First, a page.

G7 to Share Information on Invasive Alien Species; Members Agree to Create Database, Strengthen Research

Courtesy of Environment Ministry
Fire ants, an alien species that has made particular inroads into Japan

The Group of Seven has finalized action goals for invasive alien species that are threatening ecosystems in various regions, including the sharing of information on how such species get in and countermeasures at borders.

Policymakers from the G7 nations agreed Wednesday at a workshop in Tokyo to deepen cooperation, with the hope that the international community as a whole will strengthen measures in the future. The workshop began Monday.

G7 members will create and share a database of information on invasive alien species, strengthen research on monitoring and early detection, and establish a system to prevent the spread of invasive alien species that also involves the private sector.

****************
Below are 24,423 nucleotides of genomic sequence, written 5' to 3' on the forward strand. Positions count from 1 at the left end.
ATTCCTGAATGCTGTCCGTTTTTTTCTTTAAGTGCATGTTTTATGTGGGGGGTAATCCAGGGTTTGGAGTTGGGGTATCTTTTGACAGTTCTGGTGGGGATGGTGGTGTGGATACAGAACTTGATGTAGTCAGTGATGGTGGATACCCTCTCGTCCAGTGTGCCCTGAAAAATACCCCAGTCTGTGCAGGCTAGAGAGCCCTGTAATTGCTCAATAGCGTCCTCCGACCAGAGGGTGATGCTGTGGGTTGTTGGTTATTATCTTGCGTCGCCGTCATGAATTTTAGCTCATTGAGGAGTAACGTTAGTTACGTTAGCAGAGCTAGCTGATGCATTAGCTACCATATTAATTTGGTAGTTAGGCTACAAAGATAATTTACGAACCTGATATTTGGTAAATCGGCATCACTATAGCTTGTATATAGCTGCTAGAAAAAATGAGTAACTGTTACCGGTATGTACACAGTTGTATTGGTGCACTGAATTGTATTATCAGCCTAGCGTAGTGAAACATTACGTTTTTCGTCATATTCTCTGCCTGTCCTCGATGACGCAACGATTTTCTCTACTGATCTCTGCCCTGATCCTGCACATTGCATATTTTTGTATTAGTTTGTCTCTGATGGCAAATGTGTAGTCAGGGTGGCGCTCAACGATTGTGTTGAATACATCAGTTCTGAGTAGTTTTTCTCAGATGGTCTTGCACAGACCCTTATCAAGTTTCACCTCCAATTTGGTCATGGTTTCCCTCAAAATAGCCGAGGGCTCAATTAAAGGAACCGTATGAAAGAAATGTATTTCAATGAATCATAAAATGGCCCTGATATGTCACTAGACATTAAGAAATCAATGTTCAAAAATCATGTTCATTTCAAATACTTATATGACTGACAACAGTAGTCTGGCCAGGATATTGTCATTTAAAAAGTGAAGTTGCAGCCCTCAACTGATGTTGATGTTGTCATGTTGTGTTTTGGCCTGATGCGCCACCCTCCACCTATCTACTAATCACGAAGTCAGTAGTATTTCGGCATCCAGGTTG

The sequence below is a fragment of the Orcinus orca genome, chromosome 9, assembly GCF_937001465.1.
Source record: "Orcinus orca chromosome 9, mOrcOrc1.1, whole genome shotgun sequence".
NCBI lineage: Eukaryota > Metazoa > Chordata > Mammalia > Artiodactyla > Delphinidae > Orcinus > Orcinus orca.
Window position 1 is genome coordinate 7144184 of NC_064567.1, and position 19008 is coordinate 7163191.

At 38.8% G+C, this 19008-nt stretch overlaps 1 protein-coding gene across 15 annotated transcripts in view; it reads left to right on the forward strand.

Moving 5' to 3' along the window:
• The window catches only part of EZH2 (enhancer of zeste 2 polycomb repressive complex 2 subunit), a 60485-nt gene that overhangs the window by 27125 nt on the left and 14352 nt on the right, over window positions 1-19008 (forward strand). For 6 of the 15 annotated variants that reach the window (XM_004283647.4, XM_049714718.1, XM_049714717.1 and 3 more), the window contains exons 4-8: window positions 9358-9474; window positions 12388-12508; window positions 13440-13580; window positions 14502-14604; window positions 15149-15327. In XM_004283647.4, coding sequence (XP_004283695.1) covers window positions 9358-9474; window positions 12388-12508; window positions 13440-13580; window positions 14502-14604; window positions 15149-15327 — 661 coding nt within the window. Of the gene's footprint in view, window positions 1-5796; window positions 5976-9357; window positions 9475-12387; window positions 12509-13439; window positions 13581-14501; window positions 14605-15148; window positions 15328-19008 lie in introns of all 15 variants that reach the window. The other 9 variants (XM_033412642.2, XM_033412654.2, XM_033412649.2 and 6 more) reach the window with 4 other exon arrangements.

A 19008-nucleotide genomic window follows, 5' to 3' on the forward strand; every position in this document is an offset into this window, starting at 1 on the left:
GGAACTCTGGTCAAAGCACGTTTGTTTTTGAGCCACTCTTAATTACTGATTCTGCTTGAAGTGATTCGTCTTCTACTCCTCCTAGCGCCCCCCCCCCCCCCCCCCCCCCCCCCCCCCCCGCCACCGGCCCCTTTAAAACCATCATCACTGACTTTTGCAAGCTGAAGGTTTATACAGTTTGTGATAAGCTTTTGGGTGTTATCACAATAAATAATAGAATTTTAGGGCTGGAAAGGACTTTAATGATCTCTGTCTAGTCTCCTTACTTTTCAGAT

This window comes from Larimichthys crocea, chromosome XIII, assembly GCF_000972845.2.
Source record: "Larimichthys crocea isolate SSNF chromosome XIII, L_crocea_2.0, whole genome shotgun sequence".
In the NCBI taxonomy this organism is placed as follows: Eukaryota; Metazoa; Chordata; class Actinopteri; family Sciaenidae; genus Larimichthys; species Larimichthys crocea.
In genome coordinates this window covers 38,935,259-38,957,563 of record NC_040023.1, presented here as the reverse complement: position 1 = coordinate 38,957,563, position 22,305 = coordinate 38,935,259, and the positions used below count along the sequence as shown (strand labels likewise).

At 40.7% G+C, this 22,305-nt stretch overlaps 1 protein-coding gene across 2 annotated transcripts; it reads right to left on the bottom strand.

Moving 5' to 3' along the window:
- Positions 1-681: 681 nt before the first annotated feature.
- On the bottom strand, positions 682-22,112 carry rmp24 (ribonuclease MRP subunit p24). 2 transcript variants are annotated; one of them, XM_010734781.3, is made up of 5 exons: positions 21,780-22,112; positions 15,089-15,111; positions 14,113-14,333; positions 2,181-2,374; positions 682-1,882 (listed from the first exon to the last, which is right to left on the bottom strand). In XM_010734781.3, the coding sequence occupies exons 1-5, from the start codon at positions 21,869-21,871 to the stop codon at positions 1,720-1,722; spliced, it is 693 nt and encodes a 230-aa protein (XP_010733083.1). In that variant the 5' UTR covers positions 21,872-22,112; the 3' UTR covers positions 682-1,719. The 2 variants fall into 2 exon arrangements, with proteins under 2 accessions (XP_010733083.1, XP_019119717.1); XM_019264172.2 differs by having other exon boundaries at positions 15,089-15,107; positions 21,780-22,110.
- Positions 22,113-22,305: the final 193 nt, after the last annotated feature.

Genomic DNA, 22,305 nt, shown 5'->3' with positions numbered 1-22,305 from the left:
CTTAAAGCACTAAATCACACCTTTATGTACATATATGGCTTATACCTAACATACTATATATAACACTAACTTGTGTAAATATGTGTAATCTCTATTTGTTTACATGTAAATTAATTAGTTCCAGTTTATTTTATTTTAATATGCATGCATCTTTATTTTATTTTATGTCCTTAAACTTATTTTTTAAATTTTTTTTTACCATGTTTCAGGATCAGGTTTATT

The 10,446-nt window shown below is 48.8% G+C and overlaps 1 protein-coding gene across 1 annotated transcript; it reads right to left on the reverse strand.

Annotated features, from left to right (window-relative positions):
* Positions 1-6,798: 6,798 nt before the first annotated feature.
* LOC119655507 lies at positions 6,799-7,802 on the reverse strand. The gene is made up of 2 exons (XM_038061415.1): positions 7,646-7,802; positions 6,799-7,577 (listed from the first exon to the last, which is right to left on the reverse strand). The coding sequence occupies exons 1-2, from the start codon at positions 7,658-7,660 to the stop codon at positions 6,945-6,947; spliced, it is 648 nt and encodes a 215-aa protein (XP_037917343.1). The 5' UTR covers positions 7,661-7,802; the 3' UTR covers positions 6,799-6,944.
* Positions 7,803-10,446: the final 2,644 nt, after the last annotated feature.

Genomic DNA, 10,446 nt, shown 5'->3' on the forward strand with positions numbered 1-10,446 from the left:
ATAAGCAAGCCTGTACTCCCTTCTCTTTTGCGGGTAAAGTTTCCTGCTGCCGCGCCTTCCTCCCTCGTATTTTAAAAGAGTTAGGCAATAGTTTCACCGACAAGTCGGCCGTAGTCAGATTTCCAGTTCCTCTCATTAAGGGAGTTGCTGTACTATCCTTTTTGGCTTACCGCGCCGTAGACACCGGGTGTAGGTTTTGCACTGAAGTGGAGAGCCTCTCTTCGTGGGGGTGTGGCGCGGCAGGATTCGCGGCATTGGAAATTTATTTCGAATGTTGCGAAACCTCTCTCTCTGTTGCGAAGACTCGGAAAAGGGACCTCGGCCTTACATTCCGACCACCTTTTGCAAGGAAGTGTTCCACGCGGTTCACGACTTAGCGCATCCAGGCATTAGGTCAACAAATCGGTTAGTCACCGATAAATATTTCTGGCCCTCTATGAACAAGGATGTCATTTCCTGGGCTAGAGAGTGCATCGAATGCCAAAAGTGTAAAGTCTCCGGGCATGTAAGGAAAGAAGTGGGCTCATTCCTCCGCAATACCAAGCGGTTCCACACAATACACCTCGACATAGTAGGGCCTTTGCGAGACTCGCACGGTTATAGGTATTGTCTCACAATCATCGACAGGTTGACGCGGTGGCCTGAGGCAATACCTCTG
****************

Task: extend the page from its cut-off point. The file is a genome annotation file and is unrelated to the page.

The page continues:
Invasive alien species such as fire ants, which have been confirmed at Japanese ports, contribute to the loss of ecosystems, and there are more than 3,500 such species worldwide. The risk of such creatures entering various regions is growing every year due to the increase in human traffic and trade volume associated with globalization.

At the United Nations Biodiversity Conference, or COP15, held last December, an international goal was adopted to reduce the entry and entrenchment of invasive alien species by at least 50% by 2030.

“The world needs to work together on the issue of invasive alien species, and it’s a great achievement that Japan, as the G7 chair, was able to propose the first step toward cooperation,” said Keiichi Nakazawa, director of the Wildlife Division of the Environment Ministry, which served as the workshop’s secretariat.